Athapaskan First Nations of the Yukon and Kuskokwim River basins, Koyukon, Ingalik and Southwest Alaskan Yupik are known to have eaten Alaska blackfish [1-4].
The Koyukon and Ingalik caught Alaska blackfish in winter, the latter also harvested the fish in spring and fall [1, 2]. The Koyukon are known to have used inverted traps placed in lakes . In winter, the Ingalik placed fish traps below the ice at the end of a weir or in a pothole in the ice where the fish came to respire. They visited the traps at the end of weirs daily and moved them to new locations to optimize the catch. In spring, they set them in tiny channels of lake outlets . Yupik used gill nets for Alaska black fish in tundra lakes near the lower Kuskokwim .
Yupik of Southwestern Alaska are also known to eat Alaska blackfish. They are reported to have harvested them in spring and fall by placing traps made of willow roots in the water .
1. McFadyen Clark A: Koyukon. In: Handbook of North American Indians, Volume 6: Subarctic. edn. Edited by Helm J. Washington, DC: Smithsonian Institution; 1981: 582-590.
2. Snow JH: Ingalik. In: Handbook of North American Indians, Volume 6: Subarctic. edn. Edited by Helm J. Washington, DC: Smithsonian Institution; 1981: 602-607.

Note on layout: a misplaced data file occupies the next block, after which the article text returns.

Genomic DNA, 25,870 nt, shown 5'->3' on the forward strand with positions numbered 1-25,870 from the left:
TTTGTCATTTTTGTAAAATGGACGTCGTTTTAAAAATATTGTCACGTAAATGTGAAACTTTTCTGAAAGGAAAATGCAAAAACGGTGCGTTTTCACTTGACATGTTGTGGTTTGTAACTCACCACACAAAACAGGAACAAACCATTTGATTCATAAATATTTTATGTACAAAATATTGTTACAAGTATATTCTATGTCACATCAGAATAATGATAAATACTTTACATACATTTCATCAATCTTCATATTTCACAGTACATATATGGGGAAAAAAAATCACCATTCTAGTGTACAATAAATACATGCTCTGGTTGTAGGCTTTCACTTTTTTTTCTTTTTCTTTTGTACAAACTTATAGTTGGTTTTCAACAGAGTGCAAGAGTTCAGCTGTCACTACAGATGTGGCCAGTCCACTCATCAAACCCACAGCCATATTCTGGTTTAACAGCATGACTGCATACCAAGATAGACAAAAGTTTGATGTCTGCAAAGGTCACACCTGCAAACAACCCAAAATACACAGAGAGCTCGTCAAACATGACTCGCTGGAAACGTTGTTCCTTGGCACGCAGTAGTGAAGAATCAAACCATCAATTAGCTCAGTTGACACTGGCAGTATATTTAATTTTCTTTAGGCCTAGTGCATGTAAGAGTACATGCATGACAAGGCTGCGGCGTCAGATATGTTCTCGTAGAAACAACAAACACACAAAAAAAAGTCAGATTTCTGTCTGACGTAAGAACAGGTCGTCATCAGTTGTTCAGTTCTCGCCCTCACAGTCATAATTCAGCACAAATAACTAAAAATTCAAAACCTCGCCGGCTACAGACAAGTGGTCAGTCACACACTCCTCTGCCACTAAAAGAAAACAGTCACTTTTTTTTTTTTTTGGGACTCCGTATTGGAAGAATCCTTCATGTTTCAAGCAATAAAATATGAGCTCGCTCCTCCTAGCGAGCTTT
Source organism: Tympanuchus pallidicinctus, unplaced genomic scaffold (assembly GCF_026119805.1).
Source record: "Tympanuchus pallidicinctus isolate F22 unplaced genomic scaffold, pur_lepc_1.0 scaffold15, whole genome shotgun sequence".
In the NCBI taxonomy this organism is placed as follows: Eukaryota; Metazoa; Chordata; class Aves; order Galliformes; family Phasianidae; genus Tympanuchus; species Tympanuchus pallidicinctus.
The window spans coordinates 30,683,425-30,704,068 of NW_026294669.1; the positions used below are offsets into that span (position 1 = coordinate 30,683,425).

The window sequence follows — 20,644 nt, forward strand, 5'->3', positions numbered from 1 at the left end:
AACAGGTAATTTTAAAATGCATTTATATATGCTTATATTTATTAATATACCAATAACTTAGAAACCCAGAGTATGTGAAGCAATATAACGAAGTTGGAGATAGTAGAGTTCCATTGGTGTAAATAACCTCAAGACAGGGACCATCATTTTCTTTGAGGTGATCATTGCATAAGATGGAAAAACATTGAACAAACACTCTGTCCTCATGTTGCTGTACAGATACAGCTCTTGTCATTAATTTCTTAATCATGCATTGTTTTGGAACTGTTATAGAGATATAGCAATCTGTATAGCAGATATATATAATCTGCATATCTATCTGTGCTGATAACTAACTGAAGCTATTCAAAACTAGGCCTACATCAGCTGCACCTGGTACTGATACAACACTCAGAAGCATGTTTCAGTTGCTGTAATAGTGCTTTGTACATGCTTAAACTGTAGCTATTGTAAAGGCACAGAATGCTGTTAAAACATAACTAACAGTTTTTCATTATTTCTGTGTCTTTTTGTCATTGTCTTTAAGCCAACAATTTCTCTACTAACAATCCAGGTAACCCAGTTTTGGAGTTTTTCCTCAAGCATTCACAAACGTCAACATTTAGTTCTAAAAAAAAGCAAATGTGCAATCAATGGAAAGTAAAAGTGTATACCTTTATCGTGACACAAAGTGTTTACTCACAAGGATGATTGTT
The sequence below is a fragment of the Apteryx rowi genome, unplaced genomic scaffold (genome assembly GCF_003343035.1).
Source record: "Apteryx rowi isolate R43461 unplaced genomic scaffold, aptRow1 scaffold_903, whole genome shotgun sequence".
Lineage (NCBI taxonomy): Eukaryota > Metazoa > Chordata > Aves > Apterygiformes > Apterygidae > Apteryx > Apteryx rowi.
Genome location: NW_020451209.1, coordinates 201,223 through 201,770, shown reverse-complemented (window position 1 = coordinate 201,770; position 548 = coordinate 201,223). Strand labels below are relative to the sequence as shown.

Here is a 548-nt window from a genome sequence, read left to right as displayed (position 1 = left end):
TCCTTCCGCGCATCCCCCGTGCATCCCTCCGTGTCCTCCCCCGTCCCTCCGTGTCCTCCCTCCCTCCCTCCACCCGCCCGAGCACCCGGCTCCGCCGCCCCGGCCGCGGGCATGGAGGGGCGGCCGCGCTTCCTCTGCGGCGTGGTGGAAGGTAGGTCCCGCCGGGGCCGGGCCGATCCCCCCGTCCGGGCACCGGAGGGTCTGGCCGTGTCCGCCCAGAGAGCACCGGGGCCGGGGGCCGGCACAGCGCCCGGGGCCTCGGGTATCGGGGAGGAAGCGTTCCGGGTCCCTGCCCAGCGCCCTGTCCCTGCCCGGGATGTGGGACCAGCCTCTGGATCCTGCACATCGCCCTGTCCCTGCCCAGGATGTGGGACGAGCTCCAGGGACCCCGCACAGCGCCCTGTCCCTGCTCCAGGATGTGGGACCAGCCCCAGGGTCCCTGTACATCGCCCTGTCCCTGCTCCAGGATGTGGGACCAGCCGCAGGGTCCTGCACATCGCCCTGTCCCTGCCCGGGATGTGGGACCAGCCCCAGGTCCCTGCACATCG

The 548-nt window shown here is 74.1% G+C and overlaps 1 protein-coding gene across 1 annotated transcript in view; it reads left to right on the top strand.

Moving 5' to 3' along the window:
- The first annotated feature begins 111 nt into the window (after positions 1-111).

3. Vanstone JW: Mainland Southwest Alaskan Eskimo. In: Handbook of North American Indians, Volume 5: Arctic. edn. Edited by Damas D. Washington, DC: Smithsonian Institution.; 1984: 225-234.
4. Vanstone JW: Athapaskan Adaptations: Hunters and Fishermen of the Subarctic Forests. Chicago: Aldine Publishing Company; 1974.
5. Wadsworth G: The Arctic Eskimo: I. The Eskimos and their Origins. In: The Diet and Health of Isolated Populations. edn. Boca: CRC Press; 1984: 83-95.
The Alaska blackfish (Dallia pectoralis) is a freshwater fish restricted to Alaskan waters . They are rarely bigger than 30 cm long, have broad and rounded fins, are dark green or brown above and paler below with dark speckles. They are bottom-dwellers occupying densely vegetated shallow ponds and slow-flowing streams .
1. Wooding FH: Lake, river and sea-run fishes of Canada. Madeira Park, BC, Canada: Harbour Publishing; 1997.
2. "Dallia pectoralis Bean, 1880." [http://eol.org/pages/1012685/overview]